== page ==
Offshore Riser System Must Fulfil High Design Requirements. Snorre B oil field – Requirements for the welding joints were fulfilled with the "finishing touch".

In deep sea drilling, the term workover refers to the restoring of the extraction rate of a well. This may, for instance, be required if well components or a pipeline needs to be repaired, or if pressure conditions have changed as a result of the extraction and a leaner pipe system is to be installed to maintain the extraction pressure, or if previously abandoned oil wells are to be exploited again.

This is what happened at the Snorre B oil field in the Norwegian North Sea. Here, the operator Statoil had extracted oil in depths ranging between 300 and 350 metres since 1992 with Snorre A, a floating oil rig, before Snorre B was added to upgrade production in 2001. In 2014, the company decided to install a "workover system" at Snorre B to increase the oil extraction and production rates from deep sea wells. The manufacture of offshore drilling risers that connect the installations on the seabed with the facilities at the surface was a priority of the project.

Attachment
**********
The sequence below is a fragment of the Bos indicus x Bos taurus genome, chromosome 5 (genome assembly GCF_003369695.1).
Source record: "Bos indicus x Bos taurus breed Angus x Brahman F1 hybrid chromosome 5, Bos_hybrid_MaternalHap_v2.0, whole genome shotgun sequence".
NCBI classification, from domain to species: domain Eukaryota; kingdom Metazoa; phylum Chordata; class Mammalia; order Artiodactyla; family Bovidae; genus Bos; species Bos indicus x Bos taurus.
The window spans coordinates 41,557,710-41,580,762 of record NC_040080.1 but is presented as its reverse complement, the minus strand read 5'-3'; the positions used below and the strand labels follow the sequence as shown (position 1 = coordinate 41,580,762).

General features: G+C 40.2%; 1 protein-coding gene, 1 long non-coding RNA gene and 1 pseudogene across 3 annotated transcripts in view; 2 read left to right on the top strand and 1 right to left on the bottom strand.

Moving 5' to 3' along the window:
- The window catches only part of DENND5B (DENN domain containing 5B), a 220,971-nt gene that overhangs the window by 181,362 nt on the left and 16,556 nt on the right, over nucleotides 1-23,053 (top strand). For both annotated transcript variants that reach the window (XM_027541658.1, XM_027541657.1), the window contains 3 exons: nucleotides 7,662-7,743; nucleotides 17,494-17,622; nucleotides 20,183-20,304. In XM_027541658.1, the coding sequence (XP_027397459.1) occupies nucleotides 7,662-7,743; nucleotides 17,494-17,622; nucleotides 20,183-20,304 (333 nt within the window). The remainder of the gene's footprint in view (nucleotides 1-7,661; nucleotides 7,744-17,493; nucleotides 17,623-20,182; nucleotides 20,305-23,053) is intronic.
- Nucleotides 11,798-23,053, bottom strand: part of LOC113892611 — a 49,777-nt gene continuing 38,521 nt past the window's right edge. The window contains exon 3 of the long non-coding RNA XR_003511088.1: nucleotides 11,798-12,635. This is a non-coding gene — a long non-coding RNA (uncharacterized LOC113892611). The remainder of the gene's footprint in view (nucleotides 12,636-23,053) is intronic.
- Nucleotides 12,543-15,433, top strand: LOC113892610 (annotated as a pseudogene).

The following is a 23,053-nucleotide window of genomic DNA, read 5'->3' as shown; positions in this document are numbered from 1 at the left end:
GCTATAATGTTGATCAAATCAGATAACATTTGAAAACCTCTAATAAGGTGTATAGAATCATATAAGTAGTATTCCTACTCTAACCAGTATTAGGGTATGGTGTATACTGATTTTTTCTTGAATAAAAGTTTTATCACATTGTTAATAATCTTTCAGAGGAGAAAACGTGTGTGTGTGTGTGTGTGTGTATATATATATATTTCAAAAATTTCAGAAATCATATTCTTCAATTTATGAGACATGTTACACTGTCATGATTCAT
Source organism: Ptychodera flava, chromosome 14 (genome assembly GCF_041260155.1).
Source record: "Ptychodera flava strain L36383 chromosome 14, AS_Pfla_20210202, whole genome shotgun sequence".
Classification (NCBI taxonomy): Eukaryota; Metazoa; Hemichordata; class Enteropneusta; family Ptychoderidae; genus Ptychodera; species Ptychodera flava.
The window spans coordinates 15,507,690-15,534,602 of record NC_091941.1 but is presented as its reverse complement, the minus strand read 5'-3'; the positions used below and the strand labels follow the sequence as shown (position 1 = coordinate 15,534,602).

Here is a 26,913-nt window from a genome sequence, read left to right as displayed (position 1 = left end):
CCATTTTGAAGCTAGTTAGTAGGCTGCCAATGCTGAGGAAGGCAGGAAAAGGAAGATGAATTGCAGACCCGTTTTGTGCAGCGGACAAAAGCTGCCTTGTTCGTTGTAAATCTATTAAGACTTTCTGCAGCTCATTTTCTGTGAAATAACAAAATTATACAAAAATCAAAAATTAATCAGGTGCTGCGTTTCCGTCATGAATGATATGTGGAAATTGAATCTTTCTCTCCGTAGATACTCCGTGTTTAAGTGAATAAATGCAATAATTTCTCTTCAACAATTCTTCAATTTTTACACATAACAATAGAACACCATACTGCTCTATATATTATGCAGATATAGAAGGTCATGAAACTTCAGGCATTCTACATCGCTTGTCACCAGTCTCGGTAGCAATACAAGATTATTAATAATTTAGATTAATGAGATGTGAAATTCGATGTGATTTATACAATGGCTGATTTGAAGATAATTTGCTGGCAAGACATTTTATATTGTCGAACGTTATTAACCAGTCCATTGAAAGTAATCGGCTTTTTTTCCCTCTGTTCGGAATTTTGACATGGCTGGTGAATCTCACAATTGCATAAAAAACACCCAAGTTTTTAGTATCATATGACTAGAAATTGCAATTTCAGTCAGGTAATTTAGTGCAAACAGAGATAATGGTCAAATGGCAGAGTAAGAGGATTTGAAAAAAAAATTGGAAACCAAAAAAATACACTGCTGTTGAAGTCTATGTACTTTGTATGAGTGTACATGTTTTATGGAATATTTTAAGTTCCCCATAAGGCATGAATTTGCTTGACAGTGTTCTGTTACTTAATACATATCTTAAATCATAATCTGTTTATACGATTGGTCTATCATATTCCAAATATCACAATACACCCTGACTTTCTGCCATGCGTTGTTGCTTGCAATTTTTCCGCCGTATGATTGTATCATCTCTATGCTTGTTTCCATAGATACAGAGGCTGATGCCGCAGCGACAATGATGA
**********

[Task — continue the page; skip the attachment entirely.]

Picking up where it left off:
Workover in Deep Sea Drilling Technology

Drilling risers are exposed to extreme stresses due to currents, their production is complex, and they must fulfil very high requirements. The basic material of the pipe must have a high yield point and tensile strength.

And what is required for the basic material must also be fulfilled by the welded joints.

However, today’s demanding material characteristics of the risers are very difficult – or even impossible – to achieve in the associated welded joints. For this, the welding roots have to fulfil highly defined specifications, part of which is a final finish with grinding tools.

Subject to a detailed machining procedure on the part of the riser manufacturer, in this case FMC Technologies (since 2017 TechnipFMC), a total of 29 welded joints with an inner diameter of 174.6 mm were to be machined from the inside. In addition to the qualification of the tool – a type 3.000 grinding robot was used in this case – one of the stipulated requirements was that work had to be carried out in one grinding direction only. Furthermore, a grinding profile in the millimetre range was to be produced, with the surface roughness not exceeding a maximum of RA 3.2 μm. The work was executed at Schelde Exotech in the Netherlands, a company that specializes in demanding welding and thermal treatment processes in the offshore and deep sea industry.

An easy task for the grinding and polishing robot technology of INSPECTOR SYSTEMS, which have been used successfully at many companies in the nuclear, on/offshore industry for many years.